- Bridging cultural divides through literature, as well as addressing border and immigration issues in a work of literary fiction and magical realism
- Seamlessly weaving magical realism with Latino traditions and lore into “The Resurrection of Fulgencio Ramirez” to create complex characters and a multi-layered story — Exploring the immigrant experience, acculturation, racism, discrimination, fobidden love, the blurry line between love and obsession, machismo, and the border between life and death
- How beloved classic Mexican songs helped shape “The Resurrection of Fulgencio Ramirez”
- His next novel — A prequel to “The Resurrection of Fulgencio Ramirez” called “The Valley of Shadows” releasing in September 2022 from Blackstone Publishing
An Interview with Rudy Ruiz
Can you discuss your inspiration for “The Resurrection of Fulgencio Ramirez?” How did you incorporate stories from your father’s upbringing?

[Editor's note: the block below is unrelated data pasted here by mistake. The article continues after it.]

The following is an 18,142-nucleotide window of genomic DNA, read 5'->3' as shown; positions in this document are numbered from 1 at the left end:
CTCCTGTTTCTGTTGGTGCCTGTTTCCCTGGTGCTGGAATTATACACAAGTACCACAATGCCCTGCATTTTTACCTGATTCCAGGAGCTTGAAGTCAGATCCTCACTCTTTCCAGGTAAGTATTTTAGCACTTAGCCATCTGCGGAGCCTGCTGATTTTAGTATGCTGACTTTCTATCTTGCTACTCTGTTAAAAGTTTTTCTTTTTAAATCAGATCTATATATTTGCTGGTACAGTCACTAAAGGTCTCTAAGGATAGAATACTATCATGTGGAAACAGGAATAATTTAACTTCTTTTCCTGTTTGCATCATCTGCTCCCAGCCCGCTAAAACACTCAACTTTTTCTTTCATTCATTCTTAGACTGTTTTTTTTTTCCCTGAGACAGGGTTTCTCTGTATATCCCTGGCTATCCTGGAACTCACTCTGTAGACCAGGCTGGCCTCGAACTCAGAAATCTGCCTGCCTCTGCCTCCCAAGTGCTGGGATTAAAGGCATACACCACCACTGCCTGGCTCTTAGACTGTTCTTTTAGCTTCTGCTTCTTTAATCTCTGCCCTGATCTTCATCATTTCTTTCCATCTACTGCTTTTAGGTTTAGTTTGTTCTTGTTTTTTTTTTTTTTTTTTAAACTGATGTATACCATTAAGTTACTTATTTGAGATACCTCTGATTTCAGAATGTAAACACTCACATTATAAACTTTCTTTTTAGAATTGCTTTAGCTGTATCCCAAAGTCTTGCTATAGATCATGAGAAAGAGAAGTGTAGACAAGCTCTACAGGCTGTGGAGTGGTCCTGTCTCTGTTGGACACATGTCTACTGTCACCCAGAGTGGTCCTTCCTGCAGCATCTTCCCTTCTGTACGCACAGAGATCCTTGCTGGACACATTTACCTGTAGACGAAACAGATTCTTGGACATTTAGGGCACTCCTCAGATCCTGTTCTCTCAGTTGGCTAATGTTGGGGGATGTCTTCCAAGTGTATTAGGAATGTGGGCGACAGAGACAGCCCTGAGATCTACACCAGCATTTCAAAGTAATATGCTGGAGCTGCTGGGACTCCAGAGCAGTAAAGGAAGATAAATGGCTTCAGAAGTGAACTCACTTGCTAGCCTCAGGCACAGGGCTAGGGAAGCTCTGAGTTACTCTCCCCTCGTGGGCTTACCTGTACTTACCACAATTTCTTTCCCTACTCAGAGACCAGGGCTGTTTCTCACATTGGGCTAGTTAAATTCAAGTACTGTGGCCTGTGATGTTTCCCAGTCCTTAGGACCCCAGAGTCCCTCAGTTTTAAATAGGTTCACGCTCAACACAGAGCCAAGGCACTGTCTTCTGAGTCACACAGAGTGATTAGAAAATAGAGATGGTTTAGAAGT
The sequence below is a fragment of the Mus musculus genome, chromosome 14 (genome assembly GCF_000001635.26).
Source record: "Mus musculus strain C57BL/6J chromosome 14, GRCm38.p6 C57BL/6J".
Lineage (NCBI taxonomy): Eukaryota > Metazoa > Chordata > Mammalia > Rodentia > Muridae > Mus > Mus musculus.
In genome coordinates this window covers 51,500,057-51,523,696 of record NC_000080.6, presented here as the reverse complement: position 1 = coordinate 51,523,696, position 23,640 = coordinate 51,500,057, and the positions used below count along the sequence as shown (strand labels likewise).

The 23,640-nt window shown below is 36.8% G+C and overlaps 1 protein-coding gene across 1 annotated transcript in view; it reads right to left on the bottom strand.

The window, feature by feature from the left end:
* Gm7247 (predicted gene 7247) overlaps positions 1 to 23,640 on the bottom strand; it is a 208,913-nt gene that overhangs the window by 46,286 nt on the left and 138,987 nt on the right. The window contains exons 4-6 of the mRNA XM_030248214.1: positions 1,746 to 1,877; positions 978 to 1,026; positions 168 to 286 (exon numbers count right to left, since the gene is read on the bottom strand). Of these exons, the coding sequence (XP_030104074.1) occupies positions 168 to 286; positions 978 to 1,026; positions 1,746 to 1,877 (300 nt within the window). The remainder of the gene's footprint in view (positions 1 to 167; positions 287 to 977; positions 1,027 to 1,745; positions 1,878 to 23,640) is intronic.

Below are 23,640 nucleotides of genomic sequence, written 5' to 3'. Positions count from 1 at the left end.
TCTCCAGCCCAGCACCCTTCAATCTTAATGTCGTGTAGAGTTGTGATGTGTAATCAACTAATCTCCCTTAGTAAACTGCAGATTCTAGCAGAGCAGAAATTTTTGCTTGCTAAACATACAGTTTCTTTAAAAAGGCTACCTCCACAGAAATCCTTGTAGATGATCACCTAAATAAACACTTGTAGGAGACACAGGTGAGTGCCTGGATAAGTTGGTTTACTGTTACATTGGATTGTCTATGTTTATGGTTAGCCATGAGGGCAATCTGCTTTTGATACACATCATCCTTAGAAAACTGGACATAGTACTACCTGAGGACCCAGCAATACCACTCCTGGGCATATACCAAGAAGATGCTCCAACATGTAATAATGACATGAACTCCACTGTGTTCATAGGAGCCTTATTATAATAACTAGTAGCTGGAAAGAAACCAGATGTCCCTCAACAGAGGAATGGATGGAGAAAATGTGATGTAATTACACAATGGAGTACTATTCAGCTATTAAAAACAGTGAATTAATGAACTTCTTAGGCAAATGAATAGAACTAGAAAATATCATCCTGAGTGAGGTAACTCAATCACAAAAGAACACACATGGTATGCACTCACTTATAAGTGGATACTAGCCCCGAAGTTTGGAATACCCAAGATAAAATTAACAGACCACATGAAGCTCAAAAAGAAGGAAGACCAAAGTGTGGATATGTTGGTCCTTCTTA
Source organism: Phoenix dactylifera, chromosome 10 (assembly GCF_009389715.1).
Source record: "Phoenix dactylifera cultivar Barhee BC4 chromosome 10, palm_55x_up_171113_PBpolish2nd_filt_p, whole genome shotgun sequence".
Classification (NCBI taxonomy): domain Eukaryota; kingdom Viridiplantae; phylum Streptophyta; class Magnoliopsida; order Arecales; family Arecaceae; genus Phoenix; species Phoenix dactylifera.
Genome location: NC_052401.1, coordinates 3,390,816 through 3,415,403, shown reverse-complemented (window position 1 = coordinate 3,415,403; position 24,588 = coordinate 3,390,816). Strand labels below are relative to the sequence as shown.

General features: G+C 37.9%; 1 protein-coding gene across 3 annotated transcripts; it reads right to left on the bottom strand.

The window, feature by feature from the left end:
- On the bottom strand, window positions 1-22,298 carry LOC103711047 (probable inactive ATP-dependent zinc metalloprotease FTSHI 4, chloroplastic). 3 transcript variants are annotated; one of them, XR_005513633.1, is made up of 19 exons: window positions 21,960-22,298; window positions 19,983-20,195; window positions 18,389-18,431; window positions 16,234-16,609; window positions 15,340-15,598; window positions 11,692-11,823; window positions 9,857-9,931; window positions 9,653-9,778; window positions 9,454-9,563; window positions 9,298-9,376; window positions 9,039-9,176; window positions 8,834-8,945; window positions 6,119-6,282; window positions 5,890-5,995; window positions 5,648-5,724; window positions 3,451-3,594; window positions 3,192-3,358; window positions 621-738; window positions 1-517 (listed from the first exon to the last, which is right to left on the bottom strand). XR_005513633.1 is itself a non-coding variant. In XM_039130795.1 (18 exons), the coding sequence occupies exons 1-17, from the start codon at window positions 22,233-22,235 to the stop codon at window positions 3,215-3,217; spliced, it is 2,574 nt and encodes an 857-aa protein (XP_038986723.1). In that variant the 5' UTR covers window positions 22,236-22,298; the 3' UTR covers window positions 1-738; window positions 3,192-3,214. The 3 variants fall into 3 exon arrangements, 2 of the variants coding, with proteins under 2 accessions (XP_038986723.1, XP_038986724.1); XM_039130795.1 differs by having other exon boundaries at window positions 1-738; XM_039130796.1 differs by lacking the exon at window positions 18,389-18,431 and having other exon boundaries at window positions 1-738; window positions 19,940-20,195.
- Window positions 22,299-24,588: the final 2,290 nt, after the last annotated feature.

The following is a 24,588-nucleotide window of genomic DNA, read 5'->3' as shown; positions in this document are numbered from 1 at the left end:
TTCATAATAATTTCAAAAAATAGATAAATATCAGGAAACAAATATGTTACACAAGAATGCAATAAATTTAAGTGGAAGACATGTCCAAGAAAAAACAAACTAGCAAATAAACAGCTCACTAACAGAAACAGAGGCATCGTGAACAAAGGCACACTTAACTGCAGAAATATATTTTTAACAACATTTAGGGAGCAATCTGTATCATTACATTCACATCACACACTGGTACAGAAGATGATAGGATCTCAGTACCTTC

Growing up on the U.S.-Mexico border was the inspiration for the novel, both my own personal experiences and perceptions being born and raised there, as well as the stories my father shared of his own upbringing as the son of immigrants in the 1950’s. I see the story as a sort of alternate history of what my father’s life could have been like, had he managed to overcome some of the daunting challenges that at times derailed his life. It is also an homage to him and his larger-than-life personality, and a love letter to the border we both shared.
Tell us about your protagonist, Fulgencio Ramirez.